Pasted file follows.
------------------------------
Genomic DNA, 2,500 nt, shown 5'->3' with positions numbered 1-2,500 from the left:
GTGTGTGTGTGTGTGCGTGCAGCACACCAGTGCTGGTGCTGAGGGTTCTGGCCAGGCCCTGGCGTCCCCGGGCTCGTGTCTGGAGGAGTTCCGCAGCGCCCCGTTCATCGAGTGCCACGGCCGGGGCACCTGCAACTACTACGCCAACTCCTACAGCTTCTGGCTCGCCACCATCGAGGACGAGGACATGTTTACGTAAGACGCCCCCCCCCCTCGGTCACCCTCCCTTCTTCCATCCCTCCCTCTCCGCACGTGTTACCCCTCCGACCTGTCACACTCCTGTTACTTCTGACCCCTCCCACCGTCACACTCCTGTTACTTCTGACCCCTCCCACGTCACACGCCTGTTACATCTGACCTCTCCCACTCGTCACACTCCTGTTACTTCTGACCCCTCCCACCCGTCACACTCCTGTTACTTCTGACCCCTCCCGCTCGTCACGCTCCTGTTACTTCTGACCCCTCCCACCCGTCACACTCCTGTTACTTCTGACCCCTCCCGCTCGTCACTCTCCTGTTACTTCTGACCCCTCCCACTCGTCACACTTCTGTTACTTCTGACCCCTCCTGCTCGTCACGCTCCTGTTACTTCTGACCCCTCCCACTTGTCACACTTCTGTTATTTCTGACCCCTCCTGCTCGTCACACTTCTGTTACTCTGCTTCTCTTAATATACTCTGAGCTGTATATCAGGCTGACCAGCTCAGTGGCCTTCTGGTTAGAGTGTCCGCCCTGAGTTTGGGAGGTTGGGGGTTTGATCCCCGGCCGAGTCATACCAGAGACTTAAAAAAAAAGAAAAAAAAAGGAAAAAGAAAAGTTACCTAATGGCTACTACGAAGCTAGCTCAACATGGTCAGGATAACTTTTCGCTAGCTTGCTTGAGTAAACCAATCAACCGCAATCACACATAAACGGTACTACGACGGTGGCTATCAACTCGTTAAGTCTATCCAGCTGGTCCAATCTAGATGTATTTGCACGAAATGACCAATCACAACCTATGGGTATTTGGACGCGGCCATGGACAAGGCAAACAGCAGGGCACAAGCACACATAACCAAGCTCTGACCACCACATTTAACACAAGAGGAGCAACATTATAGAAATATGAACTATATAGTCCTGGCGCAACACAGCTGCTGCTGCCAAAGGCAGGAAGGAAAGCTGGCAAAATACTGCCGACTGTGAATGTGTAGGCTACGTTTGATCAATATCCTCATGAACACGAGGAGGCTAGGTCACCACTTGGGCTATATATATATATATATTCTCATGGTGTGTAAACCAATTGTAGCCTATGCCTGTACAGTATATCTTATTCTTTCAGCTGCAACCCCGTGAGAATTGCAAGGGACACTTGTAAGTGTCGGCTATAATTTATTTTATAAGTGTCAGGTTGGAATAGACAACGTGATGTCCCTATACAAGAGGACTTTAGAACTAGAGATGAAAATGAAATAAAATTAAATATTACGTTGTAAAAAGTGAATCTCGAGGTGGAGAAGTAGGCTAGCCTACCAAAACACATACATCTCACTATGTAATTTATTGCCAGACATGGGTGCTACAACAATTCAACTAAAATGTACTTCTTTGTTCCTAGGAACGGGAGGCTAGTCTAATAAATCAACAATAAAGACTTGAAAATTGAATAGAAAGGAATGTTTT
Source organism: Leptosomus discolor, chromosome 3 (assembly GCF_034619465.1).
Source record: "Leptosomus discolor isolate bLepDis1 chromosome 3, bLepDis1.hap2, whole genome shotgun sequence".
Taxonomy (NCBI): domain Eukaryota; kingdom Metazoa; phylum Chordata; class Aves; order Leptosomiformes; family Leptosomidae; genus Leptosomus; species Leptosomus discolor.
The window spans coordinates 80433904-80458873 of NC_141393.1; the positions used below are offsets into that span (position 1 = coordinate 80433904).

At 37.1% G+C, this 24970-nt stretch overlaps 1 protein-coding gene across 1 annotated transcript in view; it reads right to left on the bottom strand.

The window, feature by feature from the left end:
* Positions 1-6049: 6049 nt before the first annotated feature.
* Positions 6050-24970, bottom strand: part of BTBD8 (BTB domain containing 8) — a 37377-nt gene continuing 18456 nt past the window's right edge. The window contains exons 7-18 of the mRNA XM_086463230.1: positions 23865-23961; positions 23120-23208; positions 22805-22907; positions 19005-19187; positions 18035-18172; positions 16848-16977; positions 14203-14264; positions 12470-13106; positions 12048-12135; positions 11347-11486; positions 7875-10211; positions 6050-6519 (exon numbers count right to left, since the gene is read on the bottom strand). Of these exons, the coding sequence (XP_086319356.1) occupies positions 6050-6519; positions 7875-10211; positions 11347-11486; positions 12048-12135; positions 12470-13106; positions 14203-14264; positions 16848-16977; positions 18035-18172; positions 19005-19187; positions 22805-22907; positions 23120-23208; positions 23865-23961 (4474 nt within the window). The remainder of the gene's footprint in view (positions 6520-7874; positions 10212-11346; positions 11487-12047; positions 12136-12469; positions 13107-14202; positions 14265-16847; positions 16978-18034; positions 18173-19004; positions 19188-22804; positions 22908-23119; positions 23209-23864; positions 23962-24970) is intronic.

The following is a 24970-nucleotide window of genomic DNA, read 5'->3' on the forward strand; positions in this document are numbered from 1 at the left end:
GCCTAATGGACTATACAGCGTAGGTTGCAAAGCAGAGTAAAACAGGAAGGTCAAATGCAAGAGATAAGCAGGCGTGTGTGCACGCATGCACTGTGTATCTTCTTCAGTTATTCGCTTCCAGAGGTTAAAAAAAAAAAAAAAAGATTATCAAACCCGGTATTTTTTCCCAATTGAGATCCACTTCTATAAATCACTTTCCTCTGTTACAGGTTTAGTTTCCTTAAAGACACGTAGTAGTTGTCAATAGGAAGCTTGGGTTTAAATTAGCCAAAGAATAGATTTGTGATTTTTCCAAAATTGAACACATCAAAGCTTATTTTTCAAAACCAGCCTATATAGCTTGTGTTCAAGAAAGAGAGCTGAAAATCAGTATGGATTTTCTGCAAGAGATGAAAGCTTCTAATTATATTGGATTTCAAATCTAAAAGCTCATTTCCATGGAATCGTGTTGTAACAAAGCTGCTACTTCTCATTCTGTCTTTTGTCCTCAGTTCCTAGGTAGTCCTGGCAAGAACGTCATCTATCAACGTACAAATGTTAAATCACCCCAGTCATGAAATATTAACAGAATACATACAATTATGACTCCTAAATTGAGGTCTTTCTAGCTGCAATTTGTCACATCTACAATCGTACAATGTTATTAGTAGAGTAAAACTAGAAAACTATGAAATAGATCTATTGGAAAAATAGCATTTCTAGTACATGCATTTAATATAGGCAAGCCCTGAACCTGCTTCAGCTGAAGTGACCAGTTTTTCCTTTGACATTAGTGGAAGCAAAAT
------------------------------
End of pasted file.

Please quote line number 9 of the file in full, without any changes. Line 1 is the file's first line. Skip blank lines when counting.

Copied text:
* Positions 1-6049: 6049 nt before the first annotated feature.